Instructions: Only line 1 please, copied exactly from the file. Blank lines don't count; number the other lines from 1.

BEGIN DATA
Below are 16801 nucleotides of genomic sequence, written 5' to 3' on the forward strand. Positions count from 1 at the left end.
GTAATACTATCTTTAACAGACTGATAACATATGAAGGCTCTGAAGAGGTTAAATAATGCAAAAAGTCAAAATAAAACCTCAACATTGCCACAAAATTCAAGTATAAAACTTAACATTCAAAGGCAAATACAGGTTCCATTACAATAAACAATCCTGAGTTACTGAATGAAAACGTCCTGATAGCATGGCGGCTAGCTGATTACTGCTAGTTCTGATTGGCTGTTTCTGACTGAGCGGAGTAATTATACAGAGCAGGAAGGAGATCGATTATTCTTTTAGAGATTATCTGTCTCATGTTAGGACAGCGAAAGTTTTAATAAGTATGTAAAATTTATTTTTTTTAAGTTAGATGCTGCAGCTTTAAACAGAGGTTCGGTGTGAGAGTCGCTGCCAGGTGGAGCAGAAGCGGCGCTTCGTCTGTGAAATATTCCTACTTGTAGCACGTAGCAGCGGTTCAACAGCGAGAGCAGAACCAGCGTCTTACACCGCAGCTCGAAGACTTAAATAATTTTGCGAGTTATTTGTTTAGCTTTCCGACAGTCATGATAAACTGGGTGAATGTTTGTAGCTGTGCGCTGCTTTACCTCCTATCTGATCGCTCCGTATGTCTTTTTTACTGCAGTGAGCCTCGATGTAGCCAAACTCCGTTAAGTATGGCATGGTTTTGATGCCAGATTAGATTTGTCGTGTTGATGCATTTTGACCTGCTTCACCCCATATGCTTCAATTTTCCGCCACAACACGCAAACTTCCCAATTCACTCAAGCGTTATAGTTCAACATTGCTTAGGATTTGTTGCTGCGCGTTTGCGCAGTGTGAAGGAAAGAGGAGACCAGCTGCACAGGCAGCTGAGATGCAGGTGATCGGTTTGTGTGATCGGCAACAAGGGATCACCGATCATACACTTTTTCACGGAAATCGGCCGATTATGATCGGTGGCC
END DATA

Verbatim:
Below are 16801 nucleotides of genomic sequence, written 5' to 3' on the forward strand. Positions count from 1 at the left end.